Saturday, April 23, 2011

John L. "Jack" Davies (1932-2011)

It was a brutally cold night and the wind was blowing so hard that it was snowing sideways as Jack Davies walked his police beat in West Philadelphia. He was wearing a long wool overcoat, but the cold made worse the pain in his legs from the shrapnel that was a daily reminder of when his Marine Corps tank caught fire after being hit by a Red Chinese mortar round two years into the Korean War.

Davies paused at a call box at 52nd and Market streets to phone in his location to the station house. He resumed walking and about a half block away heard a noise behind a State Store. It was dark, but he was able to make out a very large man who had scaled a 12-foot chain-link fence and was trying to break into the store.

"I take my gun out of its holster and stuff it in my pants," Jack recalled earlier this year as he, his wife Anne, identical twin brother Bill and I sat around the dining room table of their lovely old farmhouse in the Poconos. Anne's Yorkies, Shamus McSnuggs and Amos O'Buggs, were at Jack's feet, while JoJo, a white and yellow cockatoo, added color to the conversation. Emily, a pot-bellied pig that Jack had gifted himself as a Christmas present, was snuffling around in the next room.

"So I start climbing up the fence and he starts climbing up, too," Jack continues. "I'm trying to get in and he's trying to get out. As I'm climbing my gun falls out so I have to climb down, find it in the snow and put it back in my pants.

" 'Look, you can shoot me,’ the guy says. ‘I just escaped from prison and the best thing you can do is shoot me.' And I think to myself, Well . . . I guess I can shoot him in the leg.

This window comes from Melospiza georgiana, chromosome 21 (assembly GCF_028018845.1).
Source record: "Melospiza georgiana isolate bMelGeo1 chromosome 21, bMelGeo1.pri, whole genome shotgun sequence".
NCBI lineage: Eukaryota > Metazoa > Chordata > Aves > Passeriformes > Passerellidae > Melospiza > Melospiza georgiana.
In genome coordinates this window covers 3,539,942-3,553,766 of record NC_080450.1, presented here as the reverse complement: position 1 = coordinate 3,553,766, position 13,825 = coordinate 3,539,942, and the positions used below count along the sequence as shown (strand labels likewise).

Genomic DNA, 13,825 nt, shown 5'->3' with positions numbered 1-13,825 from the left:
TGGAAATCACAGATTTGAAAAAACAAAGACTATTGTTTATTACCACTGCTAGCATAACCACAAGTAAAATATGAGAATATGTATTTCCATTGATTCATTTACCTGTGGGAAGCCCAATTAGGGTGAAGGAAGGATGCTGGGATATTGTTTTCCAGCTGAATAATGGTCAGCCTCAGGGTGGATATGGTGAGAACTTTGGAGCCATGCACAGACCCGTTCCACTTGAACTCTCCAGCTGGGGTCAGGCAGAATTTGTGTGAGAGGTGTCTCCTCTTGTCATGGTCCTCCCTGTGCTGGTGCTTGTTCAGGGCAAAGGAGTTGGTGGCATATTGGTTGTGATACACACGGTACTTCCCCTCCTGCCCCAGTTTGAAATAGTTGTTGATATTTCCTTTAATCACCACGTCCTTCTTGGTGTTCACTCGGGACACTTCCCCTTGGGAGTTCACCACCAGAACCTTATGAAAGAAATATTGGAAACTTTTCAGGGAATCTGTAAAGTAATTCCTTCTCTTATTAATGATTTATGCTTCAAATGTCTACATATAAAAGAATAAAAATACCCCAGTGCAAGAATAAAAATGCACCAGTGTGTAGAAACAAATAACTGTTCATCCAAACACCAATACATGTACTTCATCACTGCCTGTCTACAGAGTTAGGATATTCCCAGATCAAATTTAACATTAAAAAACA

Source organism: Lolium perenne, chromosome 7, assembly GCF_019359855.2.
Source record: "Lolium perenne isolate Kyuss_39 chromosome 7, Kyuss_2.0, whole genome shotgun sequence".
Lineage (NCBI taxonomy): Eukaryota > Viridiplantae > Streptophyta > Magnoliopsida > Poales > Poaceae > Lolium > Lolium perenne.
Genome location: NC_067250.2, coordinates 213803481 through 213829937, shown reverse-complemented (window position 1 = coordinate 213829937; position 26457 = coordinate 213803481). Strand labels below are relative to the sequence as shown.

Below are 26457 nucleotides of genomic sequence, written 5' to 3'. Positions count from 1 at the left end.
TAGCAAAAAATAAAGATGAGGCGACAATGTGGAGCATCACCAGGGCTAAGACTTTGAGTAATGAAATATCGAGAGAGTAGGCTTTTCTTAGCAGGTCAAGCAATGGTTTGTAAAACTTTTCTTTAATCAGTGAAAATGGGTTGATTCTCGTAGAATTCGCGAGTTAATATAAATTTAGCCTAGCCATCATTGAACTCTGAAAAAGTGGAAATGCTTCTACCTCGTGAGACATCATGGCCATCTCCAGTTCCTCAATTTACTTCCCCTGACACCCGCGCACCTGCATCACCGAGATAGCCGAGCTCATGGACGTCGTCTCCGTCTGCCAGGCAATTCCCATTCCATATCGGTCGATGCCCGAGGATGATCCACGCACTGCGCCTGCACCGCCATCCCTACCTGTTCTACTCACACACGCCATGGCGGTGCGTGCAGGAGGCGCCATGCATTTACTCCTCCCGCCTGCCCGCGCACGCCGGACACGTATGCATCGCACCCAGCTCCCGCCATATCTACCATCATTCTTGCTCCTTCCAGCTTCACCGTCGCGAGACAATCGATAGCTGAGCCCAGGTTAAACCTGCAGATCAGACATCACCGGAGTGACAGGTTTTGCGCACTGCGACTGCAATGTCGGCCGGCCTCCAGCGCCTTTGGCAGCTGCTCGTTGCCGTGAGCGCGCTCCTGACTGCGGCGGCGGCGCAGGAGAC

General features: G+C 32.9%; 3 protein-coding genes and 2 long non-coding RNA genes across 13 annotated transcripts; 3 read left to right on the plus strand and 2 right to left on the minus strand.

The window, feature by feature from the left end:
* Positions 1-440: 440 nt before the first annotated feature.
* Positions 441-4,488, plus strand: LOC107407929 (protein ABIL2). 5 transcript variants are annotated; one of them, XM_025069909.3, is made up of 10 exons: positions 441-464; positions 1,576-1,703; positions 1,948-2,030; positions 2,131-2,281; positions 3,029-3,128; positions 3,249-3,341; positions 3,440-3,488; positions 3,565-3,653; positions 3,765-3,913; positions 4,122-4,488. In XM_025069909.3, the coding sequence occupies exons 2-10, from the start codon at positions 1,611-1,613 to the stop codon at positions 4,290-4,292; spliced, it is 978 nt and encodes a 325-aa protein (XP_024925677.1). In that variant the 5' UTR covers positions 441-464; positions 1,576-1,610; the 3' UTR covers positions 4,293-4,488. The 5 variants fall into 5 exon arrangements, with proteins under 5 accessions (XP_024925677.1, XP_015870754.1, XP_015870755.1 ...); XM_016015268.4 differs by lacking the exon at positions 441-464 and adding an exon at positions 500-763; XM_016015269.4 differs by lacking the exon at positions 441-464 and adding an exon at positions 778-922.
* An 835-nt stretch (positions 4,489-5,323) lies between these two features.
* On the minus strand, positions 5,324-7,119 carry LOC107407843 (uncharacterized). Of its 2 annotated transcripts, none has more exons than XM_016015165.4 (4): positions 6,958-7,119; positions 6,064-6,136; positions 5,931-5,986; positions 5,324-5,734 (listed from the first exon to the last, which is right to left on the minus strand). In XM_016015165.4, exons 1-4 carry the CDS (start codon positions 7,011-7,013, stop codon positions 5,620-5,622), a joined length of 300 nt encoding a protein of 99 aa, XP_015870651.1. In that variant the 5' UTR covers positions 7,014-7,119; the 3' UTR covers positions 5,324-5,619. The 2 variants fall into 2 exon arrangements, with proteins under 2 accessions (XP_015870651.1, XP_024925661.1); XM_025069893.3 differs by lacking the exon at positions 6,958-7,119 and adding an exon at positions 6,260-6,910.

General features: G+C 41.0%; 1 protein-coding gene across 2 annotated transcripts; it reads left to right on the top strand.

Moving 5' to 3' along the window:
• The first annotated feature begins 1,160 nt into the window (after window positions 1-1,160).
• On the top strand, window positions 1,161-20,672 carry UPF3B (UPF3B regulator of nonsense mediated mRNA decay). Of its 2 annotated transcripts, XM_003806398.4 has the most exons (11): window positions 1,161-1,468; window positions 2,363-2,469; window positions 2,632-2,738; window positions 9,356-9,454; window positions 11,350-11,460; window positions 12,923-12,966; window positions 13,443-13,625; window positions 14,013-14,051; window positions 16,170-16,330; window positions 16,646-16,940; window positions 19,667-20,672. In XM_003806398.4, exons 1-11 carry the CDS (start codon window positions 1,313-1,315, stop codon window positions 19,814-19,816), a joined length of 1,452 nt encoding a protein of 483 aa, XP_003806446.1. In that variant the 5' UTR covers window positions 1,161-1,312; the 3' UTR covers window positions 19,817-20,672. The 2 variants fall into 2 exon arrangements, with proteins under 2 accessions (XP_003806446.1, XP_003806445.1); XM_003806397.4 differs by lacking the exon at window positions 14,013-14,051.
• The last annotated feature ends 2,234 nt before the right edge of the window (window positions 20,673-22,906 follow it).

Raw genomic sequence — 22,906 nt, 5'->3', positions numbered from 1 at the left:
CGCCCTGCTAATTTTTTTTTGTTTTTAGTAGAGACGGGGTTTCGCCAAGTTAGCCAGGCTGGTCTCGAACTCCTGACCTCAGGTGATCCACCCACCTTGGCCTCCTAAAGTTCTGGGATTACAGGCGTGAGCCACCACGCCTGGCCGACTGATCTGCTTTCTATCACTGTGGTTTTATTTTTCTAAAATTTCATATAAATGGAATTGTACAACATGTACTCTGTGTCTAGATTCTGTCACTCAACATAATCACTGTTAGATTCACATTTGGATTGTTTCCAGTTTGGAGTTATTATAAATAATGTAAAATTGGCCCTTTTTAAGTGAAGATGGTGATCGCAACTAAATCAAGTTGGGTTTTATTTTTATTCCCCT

"So then we go at it again. I start climbing and he starts climbing. He finally gets to my side and jumps over. I chase him to the back of a row house. I hadn’t called in for a while and it must have occurred to somebody that Davies was missing, because all of a sudden there are sirens.

"I get in the back yard and I don't want to shoot the bastard. There is a clothesline pole there. I pick it up and tell him, 'I’m going to beat you in the f------ head with this thing if you don’t surrender.' Meanwhile, I can hear cops coming and I shout, 'I’m back here.' "

"I collar the guy and back at the station house I ask him, 'how did you escape?' "

"He says, 'I stole a spoon from the mess hall and I dug my way out.' I say, 'Well, I’ve got to give you credit. That’s pretty good.'

"He replies, 'Yeah, but look at me now.' "

* * * * *

What constitutes a hero is taking something of a beating these days. Owing perhaps to the unpopularity of those messy wars in Iraq and Afghanistan, anyone who serves there is considered a hero. On the home front, the definition of a hero has been distorted by a steady diet of television reality shows in which the participants qualify as heroes merely because they survive series of choreographed stunts.

Then there was Jack Davies, who lived a life that restores a sense of what a real hero is:

His life-saving feats in Korea under dangerous and unspeakably harsh conditions.

Decades of service on the mean streets of Philadelphia as a police officer who not only thought nothing of dashing into burning buildings to save lives or staring down criminals armed with guns, spoons or otherwise, but spoke out against the racist and brutal behavior of some of his fellow officers.

And finally, decades of service as an officer with the Stroud Regional Police during a time when the Poconos was being transformed from a sleepy resort area to a bedroom community with big city problems and a crime rate to match.

Jack never backed away from a challenge. He was equal parts brave, compassionate, humble and humorous. In short, a true hero. And boy will we ever miss him.

1 comment:

Karen L Reimer said...

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